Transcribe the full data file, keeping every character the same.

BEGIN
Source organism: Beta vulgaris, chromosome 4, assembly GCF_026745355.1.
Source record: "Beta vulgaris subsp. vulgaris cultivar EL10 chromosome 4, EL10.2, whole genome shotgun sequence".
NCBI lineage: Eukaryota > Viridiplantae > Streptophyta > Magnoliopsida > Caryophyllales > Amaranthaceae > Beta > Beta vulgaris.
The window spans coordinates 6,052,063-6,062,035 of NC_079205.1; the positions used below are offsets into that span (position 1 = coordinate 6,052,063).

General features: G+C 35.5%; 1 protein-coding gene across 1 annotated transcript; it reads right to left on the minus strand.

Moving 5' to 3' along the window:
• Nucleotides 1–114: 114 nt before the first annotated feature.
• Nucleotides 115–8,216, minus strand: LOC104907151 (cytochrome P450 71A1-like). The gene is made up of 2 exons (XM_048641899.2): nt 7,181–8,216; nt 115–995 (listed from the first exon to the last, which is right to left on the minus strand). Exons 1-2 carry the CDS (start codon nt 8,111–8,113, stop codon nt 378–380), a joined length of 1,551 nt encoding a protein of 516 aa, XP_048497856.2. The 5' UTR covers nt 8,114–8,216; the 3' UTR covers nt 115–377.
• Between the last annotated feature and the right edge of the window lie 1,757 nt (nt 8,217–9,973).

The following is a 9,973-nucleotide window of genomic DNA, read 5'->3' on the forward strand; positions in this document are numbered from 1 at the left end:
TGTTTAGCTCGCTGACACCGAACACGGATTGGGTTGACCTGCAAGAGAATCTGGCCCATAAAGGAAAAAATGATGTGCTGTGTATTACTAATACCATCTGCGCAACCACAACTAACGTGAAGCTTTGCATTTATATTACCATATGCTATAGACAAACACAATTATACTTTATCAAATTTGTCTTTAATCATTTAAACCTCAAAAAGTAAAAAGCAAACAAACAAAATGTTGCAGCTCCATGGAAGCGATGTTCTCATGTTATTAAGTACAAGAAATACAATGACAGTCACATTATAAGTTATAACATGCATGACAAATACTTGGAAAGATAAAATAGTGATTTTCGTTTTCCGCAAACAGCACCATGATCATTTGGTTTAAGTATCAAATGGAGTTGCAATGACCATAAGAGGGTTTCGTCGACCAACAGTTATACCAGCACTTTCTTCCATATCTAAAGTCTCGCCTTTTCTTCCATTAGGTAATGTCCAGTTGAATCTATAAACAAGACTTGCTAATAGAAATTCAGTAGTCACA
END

Source organism: Beta vulgaris, chromosome 4, assembly GCF_026745355.1.
Source record: "Beta vulgaris subsp. vulgaris cultivar EL10 chromosome 4, EL10.2, whole genome shotgun sequence".
NCBI lineage: Eukaryota > Viridiplantae > Streptophyta > Magnoliopsida > Caryophyllales > Amaranthaceae > Beta > Beta vulgaris.
The window spans coordinates 6,052,063-6,062,035 of NC_079205.1; the positions used below are offsets into that span (position 1 = coordinate 6,052,063).

General features: G+C 35.5%; 1 protein-coding gene across 1 annotated transcript; it reads right to left on the minus strand.

Moving 5' to 3' along the window:
• Nucleotides 1–114: 114 nt before the first annotated feature.
• Nucleotides 115–8,216, minus strand: LOC104907151 (cytochrome P450 71A1-like). The gene is made up of 2 exons (XM_048641899.2): nt 7,181–8,216; nt 115–995 (listed from the first exon to the last, which is right to left on the minus strand). Exons 1-2 carry the CDS (start codon nt 8,111–8,113, stop codon nt 378–380), a joined length of 1,551 nt encoding a protein of 516 aa, XP_048497856.2. The 5' UTR covers nt 8,114–8,216; the 3' UTR covers nt 115–377.
• Between the last annotated feature and the right edge of the window lie 1,757 nt (nt 8,217–9,973).

The following is a 9,973-nucleotide window of genomic DNA, read 5'->3' on the forward strand; positions in this document are numbered from 1 at the left end:
TGTTTAGCTCGCTGACACCGAACACGGATTGGGTTGACCTGCAAGAGAATCTGGCCCATAAAGGAAAAAATGATGTGCTGTGTATTACTAATACCATCTGCGCAACCACAACTAACGTGAAGCTTTGCATTTATATTACCATATGCTATAGACAAACACAATTATACTTTATCAAATTTGTCTTTAATCATTTAAACCTCAAAAAGTAAAAAGCAAACAAACAAAATGTTGCAGCTCCATGGAAGCGATGTTCTCATGTTATTAAGTACAAGAAATACAATGACAGTCACATTATAAGTTATAACATGCATGACAAATACTTGGAAAGATAAAATAGTGATTTTCGTTTTCCGCAAACAGCACCATGATCATTTGGTTTAAGTATCAAATGGAGTTGCAATGACCATAAGAGGGTTTCGTCGACCAACAGTTATACCAGCACTTTCTTCCATATCTAAAGTCTCGCCTTTTCTTCCATTAGGTAATGTCCAGTTGAATCTATAAACAAGACTTGCTAATAGAAATTCAGTAGTCACA